Anderson Lloyd – The Court of Appeal recently released a decision relating to the sale and purchase of a business. The result is that the purchaser has to pay a further $1 million for the business, based on the wording in the contract. The case serves as an important reminder that the words in the contract matter, and that the courts will be reluctant to change or add to them.
What is the case about?
The Malthouse Limited v Rangatira Limited  NZCA 621 involved a dispute that arose in the course of Rangatira (a private equity firm) purchasing a 35% stake in the Tuatara Brewing Company Limited from The Malthouse Limited. The Malthouse Limited is a company that represents the founding shareholders of Tuatara.
The Malthouse and Rangatira could not agree on the price that Rangatira was to pay for the shares in Tuatara. Rangatira valued Tuatara at $10 million and wanted to pay $3.5 million for 35% of the shares in Tuatara, whereas The Malthouse valued Tuatara at $12 million and wanted $4.5 million for its 35% shareholding.
The parties decided to resolve their disagreement on price by including an “earn-out” clause in the agreement.
The effect of this clause is that Rangatira would be required to pay The Malthouse an additional $777,788.18 and Tuatara an additional $222,230.94 if either:
- Tuatara achieved EBITDA of $2 million over any period of 12 consecutive months on or before a sunset date of 31 December 2015; or
- an “exit event” occurred which actually or by implication valued Tuatara at a price greater than $12,000,000.
The EBITDA clause was not satisfied and, although The Malthouse considered that this was purely down to a change in accounting policy post-sale, this was not contested.
Tuatara was subsequently sold to DB Breweries on 31 January 2017. This sale was an exit event that valued Tuatara at a price greater than $12,000,000.
The Malthouse then tried to claim the contingent payment of approximately $1 million from Rangatira in the High Court. The Malthouse argued that fundamentally the agreement between the parties was clear, and that because both an appropriately defined “exit event” had occurred and there was no sunset date in the exit event clause, the contingent payment was due.
Rangatira interpreted the clause differently and argued that it was implied that the exit event clause was subject to the same sunset date of 31 December 2015 that the EBITDA clause was subject to and, that because the sale to DB Breweries occurred after this sunset date, it did not need to make the contingent payment to The Malthouse.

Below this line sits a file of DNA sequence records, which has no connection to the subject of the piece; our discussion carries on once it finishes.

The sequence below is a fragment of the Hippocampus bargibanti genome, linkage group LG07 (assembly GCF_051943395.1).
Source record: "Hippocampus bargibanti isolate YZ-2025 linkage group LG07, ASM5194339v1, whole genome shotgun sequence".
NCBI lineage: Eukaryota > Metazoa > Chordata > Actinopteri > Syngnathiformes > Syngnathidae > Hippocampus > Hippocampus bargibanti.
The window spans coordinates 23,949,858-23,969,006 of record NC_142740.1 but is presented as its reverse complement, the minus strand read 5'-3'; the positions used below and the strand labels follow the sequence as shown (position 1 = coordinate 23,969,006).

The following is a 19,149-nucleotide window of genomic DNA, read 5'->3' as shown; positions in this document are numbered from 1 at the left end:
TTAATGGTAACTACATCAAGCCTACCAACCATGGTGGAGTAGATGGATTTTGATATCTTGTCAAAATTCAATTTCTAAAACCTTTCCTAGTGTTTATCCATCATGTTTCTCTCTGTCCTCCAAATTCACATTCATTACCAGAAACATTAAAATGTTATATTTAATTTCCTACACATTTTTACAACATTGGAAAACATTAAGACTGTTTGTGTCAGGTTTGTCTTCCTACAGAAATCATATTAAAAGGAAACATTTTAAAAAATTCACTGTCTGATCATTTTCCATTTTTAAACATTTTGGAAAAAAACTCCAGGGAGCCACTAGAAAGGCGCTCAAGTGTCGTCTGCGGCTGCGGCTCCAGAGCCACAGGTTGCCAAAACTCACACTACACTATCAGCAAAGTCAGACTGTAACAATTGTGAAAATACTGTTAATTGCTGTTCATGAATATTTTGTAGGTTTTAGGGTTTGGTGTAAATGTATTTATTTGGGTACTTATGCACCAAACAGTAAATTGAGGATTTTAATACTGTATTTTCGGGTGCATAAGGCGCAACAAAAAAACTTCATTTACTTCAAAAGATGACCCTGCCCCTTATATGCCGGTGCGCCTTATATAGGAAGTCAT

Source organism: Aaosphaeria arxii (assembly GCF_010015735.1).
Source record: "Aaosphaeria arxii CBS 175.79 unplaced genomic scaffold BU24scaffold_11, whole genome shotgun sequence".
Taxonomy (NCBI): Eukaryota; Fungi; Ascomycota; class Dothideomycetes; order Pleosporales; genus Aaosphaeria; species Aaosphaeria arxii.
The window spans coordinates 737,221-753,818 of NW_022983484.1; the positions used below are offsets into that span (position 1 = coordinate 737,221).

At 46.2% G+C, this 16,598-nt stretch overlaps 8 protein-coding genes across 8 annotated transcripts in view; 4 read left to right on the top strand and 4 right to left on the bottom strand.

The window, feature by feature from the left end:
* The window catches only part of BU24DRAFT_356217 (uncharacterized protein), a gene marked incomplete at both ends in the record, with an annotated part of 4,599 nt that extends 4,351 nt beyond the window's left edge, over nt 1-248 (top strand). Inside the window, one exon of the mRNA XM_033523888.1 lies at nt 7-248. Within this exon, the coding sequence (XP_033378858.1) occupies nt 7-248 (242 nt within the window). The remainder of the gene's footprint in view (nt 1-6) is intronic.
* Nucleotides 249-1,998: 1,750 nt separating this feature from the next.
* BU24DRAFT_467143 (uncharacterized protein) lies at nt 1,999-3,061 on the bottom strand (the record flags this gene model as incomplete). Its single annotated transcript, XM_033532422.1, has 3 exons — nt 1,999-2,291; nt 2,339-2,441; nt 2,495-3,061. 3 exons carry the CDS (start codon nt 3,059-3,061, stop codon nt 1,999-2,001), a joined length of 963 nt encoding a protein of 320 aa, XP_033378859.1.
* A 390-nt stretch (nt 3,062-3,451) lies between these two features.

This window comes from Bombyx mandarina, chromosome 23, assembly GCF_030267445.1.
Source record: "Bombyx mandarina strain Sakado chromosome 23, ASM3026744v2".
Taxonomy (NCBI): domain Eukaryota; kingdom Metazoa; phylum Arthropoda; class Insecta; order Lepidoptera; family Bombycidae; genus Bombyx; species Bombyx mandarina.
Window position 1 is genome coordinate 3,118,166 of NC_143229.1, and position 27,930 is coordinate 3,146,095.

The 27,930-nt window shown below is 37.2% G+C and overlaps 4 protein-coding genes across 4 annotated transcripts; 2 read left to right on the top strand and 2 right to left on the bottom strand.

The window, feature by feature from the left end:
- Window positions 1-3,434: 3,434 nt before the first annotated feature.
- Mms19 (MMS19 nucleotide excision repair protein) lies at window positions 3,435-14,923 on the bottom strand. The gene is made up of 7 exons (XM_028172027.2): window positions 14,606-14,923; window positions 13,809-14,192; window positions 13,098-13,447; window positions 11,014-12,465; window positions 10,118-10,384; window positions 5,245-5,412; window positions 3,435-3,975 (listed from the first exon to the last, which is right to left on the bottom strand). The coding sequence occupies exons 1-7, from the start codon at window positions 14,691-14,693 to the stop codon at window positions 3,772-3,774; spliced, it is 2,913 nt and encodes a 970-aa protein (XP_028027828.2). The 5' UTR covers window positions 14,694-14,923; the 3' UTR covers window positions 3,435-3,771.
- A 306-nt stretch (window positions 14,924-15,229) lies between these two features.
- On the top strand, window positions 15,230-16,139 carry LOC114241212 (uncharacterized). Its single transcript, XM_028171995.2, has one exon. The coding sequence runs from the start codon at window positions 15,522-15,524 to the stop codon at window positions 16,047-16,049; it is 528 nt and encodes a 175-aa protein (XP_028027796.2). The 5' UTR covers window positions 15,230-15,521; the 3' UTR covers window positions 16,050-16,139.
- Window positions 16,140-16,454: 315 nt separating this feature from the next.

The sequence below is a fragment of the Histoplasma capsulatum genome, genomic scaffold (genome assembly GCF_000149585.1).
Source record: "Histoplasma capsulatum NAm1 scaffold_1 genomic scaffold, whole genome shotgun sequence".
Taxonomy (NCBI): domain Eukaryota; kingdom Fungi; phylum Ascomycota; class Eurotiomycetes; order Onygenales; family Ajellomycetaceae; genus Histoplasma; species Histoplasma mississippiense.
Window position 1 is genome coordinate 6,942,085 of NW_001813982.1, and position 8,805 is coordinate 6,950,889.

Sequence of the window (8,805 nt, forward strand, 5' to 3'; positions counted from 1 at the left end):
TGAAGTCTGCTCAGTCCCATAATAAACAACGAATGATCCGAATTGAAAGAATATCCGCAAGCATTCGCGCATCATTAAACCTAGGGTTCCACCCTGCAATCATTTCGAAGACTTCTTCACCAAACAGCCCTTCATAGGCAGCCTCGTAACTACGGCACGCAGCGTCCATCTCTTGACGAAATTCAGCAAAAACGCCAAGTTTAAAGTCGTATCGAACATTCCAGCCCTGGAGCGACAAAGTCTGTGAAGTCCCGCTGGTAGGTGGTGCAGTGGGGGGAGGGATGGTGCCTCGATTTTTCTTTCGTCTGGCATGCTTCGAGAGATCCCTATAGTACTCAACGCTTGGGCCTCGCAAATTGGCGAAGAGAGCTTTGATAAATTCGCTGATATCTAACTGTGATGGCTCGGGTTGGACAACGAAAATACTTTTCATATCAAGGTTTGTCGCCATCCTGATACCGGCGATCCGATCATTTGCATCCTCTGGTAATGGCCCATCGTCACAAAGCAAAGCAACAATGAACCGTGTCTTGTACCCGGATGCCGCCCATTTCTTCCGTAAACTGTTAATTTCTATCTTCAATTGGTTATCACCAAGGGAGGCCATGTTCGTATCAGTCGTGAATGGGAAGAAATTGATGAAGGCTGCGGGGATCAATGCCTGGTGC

The question for the Court of Appeal to determine was whether the “plain meaning” of the exit event clause (which would result in Rangatira paying The Malthouse the contingent payment) should prevail, or whether the clause should be amended so wording that made the clause subject to the same sunset date as the EBITDA clause is “read in” by the Court. By reading in these words it would follow that Rangatira would not need to make a contingent payment to The Malthouse.
The Court of Appeal refused to read in the additional wording sought by Rangatira and, instead, preferred the plain meaning interpretation of the exit event clause.
The Court noted that it was permitted to take an objective approach to contractual interpretation and that there is no limit to the background material it was allowed to consider, provided that the material is reasonably relevant and is also objective evidence of a party’s individual subjective intention.
However, the natural and ordinary meaning of the language of the contract will always be a powerful (but not conclusive) indicator of what the parties meant. If a party wishes for the Court to read in an implied term to a contract then there will need to be practical and clear evidence to justify the need for this.
This decision confirmed that when the words of a contract have an effective natural and ordinary meaning and the contract is between commercial parties, a Court is very unlikely to read in an implied term to alter this meaning. Ultimately the Court decided that the wording of the exit event clause operated independently and clearly on its own terms. There was therefore no need for the words to be re-written by the Court.
This was despite arguments from Rangatira that this was not the intention of the parties. Rangatira argued that a failure to read in the requested implied term would not align with the commercial objective of the agreement. Rangitara argued that this failure would leave it with an open-ended liability, as well as turning the contingent payment into a guaranteed payment. These arguments were ultimately rejected by the Court.
The case demonstrates the importance of careful and clear drafting in commercial contracts. Parties should always ensure that clauses (particularly those relating to earn-outs, which are often the subject of later disputes) are drafted clearly so that their meaning is well understood and unambiguous. This clarity will help reduce the risk of costly litigation later.